Holidate Movie Review; Netflix romcom fails to Deliver Christmas cheer
Christmas films always bring a special dose of holiday cheer to us every year. This year, the Netflix release Holidate does just that! With a love-hate tale starring Emma Roberts and Luke Bracey in the lead.
The film opens into the borderline pathetic lives of Sloane (Roberts) and Jackson (Bracey). Who try their best to survive the prolonged period of winter events without feeling worse about their lives. Sloane finds herself lonely in a claustrophobic and overly enthusiastic family. Which consists of a pushy mother, an always pitying sister, a younger brother happily (and quickly) settling into married life. Then, there`s a feisty aunt who manages to find herself a date for the end-of-year festivities.
Every rom-com has to have a meet-cute,. Here, the leads find each other in line to return Christmas gifts at the mall. The mall plays a very big part in this story. The guy is an Aussie golf pro named Jackson (Luke Bracey). He proposes the idea of being each other’s no-sex, no-romance holiday buddies.
The next holiday coming up, of course, is New Year’s Eve, and after initially saying no, Sloane agrees. He assures her he is not attracted to her, so there will be no problem. And they tell everyone about the holidate agreement.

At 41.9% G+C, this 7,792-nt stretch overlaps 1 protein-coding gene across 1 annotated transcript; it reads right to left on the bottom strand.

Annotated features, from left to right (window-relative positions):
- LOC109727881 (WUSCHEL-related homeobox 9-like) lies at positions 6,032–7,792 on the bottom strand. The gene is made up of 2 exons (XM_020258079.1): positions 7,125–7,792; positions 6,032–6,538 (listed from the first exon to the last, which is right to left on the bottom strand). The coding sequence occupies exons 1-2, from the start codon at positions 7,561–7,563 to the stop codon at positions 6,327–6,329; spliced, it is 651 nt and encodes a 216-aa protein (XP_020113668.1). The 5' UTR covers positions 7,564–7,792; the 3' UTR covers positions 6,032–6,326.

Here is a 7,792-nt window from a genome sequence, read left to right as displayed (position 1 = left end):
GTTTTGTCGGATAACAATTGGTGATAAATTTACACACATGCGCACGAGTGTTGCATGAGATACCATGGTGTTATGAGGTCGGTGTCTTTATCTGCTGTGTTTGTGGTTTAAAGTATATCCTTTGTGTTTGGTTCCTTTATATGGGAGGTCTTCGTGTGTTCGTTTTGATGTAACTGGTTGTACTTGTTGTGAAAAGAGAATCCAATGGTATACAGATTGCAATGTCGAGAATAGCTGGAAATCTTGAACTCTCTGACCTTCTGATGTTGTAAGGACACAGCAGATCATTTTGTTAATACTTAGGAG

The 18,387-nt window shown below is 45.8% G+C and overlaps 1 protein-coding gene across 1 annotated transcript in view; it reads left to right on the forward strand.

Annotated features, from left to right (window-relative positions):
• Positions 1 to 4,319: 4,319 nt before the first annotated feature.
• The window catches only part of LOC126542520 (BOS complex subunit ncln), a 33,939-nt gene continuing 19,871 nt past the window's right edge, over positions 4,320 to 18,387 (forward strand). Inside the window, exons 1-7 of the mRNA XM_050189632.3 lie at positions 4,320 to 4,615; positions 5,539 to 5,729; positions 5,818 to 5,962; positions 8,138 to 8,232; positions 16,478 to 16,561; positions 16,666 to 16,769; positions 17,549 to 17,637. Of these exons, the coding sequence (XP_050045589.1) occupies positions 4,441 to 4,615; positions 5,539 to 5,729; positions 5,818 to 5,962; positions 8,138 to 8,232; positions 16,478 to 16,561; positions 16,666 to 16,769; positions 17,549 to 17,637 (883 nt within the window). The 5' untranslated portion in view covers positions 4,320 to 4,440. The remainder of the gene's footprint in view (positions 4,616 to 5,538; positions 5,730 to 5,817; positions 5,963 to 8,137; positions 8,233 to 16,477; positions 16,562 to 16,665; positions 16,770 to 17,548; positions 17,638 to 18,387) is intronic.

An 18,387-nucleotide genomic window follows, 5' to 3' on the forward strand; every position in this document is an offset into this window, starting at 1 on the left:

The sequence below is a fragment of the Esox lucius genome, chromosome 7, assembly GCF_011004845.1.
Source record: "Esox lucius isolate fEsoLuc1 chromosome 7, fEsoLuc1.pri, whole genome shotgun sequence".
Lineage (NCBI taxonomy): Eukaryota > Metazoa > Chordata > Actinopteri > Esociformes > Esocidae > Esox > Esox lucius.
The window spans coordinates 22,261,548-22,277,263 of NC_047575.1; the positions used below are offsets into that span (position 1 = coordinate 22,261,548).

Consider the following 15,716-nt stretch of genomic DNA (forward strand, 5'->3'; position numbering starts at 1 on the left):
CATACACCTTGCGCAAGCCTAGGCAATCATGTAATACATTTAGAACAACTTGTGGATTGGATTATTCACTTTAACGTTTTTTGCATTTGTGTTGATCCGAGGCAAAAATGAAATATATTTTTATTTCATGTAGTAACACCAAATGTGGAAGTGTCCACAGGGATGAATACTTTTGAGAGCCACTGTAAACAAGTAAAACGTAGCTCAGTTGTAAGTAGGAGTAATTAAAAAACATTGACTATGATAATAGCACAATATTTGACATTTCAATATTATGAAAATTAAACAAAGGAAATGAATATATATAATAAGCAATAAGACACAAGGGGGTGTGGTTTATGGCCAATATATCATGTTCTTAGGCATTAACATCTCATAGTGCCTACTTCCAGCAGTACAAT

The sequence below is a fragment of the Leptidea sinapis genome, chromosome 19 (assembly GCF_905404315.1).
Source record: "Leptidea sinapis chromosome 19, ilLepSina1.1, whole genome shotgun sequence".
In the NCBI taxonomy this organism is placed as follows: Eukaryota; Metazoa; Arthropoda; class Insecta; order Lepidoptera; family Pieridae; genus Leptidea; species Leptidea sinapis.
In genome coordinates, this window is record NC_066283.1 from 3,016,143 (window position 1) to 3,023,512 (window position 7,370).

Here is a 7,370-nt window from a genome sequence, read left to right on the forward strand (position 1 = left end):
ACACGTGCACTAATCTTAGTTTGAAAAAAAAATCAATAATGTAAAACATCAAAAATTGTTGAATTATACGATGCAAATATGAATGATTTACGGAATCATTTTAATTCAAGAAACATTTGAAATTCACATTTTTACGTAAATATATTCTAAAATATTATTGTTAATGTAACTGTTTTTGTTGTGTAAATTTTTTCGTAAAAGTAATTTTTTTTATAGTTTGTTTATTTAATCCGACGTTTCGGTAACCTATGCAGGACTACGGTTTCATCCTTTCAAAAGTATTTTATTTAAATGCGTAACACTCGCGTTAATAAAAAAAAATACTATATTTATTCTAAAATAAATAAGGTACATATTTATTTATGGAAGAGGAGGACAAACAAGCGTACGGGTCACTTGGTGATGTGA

Thus undermining the whole thing, but nothing in this movie makes sense, so who cares. Every rom-com has to have an apology, preferably humiliating and in public. In this movie, is one long and rambling apology towards the end.
But far worse than these characters’ grating personalities are the regressive strains underpinning their flirtation. Jackson vetoes casual sex with Sloane because girls get clingy. Since they are hard-wired to attach and procreate. At the same time, Sloane’s crew belabors their belief that gals need a guy to survive. How many gatherings will it take before these reluctant beaus admit to their affection? Better to bail early.
“Holidate” does not have a single authentic moment, appealing character, or genuine laugh. It’s a would-be romantic comedy with neither romance nor comedy. An excruciating onslaught of unremittingly dull incidents slogging its way toward an utterly predictable conclusion.
Running time: 1 hour 43 minutes. Watch on Netflix.